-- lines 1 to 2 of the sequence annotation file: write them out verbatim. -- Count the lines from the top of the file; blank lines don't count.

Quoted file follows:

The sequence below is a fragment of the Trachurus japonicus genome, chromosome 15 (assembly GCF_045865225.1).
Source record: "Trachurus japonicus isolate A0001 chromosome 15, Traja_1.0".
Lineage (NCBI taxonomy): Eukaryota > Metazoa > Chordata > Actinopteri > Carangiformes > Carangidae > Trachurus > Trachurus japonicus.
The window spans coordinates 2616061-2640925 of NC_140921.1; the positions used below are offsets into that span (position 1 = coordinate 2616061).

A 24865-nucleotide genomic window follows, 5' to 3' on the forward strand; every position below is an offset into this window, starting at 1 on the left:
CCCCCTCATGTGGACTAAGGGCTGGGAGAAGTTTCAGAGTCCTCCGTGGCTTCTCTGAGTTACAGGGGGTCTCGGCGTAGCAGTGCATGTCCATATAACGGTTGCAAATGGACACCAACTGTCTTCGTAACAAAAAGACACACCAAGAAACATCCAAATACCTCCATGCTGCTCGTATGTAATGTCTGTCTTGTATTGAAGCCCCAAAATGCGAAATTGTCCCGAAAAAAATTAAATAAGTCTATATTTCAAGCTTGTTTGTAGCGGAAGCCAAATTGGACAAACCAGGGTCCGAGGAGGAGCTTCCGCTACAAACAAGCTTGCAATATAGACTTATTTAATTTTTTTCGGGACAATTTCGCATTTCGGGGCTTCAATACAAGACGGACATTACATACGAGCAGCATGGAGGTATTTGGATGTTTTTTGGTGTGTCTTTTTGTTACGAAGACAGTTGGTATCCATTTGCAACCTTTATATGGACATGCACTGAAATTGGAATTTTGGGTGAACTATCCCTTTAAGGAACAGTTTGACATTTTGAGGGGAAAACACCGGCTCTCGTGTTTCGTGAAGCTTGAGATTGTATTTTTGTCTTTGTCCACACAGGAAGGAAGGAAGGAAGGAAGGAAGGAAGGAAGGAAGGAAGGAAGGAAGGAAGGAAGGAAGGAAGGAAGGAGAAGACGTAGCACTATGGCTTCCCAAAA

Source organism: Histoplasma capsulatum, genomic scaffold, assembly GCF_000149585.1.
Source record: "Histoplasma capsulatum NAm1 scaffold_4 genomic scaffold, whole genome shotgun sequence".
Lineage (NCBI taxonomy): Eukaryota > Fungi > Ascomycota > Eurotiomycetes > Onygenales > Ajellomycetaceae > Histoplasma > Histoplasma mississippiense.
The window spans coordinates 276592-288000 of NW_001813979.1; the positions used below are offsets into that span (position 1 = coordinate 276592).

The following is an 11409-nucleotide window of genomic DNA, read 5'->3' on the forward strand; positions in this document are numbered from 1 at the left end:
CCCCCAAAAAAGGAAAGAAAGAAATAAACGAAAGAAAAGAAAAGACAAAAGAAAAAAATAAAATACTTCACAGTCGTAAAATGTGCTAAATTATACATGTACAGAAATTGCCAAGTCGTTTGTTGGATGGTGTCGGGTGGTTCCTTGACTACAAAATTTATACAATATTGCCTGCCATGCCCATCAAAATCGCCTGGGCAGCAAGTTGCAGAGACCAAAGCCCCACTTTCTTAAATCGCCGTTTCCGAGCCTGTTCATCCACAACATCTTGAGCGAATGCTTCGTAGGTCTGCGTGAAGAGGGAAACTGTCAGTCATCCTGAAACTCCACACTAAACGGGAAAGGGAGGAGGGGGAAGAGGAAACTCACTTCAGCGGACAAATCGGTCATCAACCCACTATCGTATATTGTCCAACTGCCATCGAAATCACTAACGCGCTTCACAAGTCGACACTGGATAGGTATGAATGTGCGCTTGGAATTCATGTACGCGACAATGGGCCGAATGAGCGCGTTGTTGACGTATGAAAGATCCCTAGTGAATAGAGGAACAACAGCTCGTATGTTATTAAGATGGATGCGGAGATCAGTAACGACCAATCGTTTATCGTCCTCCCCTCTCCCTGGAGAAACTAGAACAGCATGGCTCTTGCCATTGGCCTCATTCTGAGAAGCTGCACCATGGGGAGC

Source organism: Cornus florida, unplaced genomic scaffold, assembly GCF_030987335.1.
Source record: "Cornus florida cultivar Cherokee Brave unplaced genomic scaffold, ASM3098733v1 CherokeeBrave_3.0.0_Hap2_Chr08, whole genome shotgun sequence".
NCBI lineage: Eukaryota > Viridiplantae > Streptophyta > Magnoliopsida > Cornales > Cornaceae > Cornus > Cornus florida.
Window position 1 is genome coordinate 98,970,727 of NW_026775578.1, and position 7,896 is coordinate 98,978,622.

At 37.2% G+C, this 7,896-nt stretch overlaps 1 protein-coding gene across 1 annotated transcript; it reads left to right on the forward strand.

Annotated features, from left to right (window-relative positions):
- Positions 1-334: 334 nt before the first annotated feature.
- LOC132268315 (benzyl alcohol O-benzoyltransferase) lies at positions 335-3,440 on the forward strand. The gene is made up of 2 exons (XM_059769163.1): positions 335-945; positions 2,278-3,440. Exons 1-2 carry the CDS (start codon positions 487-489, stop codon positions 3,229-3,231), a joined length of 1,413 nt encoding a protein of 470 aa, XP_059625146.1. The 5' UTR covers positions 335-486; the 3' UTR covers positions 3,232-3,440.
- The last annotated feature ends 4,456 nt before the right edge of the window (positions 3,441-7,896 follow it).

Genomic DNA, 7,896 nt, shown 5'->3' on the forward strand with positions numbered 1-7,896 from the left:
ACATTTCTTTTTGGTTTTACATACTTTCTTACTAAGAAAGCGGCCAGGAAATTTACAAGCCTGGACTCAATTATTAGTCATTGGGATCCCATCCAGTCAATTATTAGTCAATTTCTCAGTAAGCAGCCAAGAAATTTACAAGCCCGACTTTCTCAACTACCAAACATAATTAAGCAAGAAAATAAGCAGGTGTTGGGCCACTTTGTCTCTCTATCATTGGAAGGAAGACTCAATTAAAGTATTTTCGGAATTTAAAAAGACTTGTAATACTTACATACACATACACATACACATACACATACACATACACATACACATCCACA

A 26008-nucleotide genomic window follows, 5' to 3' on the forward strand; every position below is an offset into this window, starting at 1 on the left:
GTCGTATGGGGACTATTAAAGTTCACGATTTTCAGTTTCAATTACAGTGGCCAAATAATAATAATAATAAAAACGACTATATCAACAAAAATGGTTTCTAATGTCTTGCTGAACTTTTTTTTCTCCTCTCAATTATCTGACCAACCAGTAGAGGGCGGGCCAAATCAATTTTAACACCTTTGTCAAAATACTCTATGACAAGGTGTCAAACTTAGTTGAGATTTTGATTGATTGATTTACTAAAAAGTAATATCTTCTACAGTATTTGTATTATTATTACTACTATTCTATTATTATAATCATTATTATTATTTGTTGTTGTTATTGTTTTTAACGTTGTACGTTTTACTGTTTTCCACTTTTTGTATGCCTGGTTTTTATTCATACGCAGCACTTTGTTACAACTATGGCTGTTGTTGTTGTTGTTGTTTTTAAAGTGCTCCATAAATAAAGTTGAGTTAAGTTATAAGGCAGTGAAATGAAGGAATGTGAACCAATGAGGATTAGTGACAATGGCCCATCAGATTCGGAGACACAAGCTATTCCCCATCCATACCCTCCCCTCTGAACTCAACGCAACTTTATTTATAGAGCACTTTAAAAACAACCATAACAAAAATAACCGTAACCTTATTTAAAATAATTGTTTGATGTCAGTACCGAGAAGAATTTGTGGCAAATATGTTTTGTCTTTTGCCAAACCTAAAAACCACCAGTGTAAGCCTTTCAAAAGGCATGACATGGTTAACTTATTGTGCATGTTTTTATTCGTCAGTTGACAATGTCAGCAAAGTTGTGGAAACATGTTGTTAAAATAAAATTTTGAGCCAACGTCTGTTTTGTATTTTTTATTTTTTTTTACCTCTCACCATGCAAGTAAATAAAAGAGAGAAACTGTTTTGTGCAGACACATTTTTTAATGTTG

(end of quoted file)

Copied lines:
The sequence below is a fragment of the Trachurus japonicus genome, chromosome 15 (assembly GCF_045865225.1).
Source record: "Trachurus japonicus isolate A0001 chromosome 15, Traja_1.0".